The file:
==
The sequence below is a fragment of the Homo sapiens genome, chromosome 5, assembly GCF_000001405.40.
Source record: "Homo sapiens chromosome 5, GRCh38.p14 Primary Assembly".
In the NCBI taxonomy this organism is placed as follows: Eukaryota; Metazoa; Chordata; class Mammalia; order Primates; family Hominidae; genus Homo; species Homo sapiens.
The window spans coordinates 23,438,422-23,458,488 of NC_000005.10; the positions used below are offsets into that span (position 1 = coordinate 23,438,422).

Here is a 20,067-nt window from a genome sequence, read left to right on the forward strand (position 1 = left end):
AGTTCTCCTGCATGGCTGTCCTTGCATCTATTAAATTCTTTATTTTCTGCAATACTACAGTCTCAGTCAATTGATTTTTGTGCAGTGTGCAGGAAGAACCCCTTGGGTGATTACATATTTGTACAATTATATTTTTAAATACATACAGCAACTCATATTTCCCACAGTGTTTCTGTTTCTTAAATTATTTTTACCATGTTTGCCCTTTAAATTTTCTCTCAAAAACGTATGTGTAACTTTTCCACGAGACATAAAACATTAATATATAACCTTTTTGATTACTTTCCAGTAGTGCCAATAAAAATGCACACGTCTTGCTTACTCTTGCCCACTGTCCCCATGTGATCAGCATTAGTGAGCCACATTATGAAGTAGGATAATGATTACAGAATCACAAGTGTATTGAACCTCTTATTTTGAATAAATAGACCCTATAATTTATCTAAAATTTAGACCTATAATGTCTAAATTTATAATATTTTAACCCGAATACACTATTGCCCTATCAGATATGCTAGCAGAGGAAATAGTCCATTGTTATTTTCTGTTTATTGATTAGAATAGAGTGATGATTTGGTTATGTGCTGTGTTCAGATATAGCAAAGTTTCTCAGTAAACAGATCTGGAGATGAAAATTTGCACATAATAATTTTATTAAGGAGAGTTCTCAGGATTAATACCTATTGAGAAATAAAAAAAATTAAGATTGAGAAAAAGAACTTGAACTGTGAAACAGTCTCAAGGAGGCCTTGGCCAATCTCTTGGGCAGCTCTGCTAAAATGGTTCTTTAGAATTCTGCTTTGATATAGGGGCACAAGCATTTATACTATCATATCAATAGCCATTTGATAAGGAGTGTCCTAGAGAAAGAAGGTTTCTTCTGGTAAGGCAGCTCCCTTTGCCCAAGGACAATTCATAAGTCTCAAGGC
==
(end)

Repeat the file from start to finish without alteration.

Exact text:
The sequence below is a fragment of the Homo sapiens genome, chromosome 5, assembly GCF_000001405.40.
Source record: "Homo sapiens chromosome 5, GRCh38.p14 Primary Assembly".
In the NCBI taxonomy this organism is placed as follows: Eukaryota; Metazoa; Chordata; class Mammalia; order Primates; family Hominidae; genus Homo; species Homo sapiens.
The window spans coordinates 23,438,422-23,458,488 of NC_000005.10; the positions used below are offsets into that span (position 1 = coordinate 23,438,422).

Here is a 20,067-nt window from a genome sequence, read left to right on the forward strand (position 1 = left end):
AGTTCTCCTGCATGGCTGTCCTTGCATCTATTAAATTCTTTATTTTCTGCAATACTACAGTCTCAGTCAATTGATTTTTGTGCAGTGTGCAGGAAGAACCCCTTGGGTGATTACATATTTGTACAATTATATTTTTAAATACATACAGCAACTCATATTTCCCACAGTGTTTCTGTTTCTTAAATTATTTTTACCATGTTTGCCCTTTAAATTTTCTCTCAAAAACGTATGTGTAACTTTTCCACGAGACATAAAACATTAATATATAACCTTTTTGATTACTTTCCAGTAGTGCCAATAAAAATGCACACGTCTTGCTTACTCTTGCCCACTGTCCCCATGTGATCAGCATTAGTGAGCCACATTATGAAGTAGGATAATGATTACAGAATCACAAGTGTATTGAACCTCTTATTTTGAATAAATAGACCCTATAATTTATCTAAAATTTAGACCTATAATGTCTAAATTTATAATATTTTAACCCGAATACACTATTGCCCTATCAGATATGCTAGCAGAGGAAATAGTCCATTGTTATTTTCTGTTTATTGATTAGAATAGAGTGATGATTTGGTTATGTGCTGTGTTCAGATATAGCAAAGTTTCTCAGTAAACAGATCTGGAGATGAAAATTTGCACATAATAATTTTATTAAGGAGAGTTCTCAGGATTAATACCTATTGAGAAATAAAAAAAATTAAGATTGAGAAAAAGAACTTGAACTGTGAAACAGTCTCAAGGAGGCCTTGGCCAATCTCTTGGGCAGCTCTGCTAAAATGGTTCTTTAGAATTCTGCTTTGATATAGGGGCACAAGCATTTATACTATCATATCAATAGCCATTTGATAAGGAGTGTCCTAGAGAAAGAAGGTTTCTTCTGGTAAGGCAGCTCCCTTTGCCCAAGGACAATTCATAAGTCTCAAGGC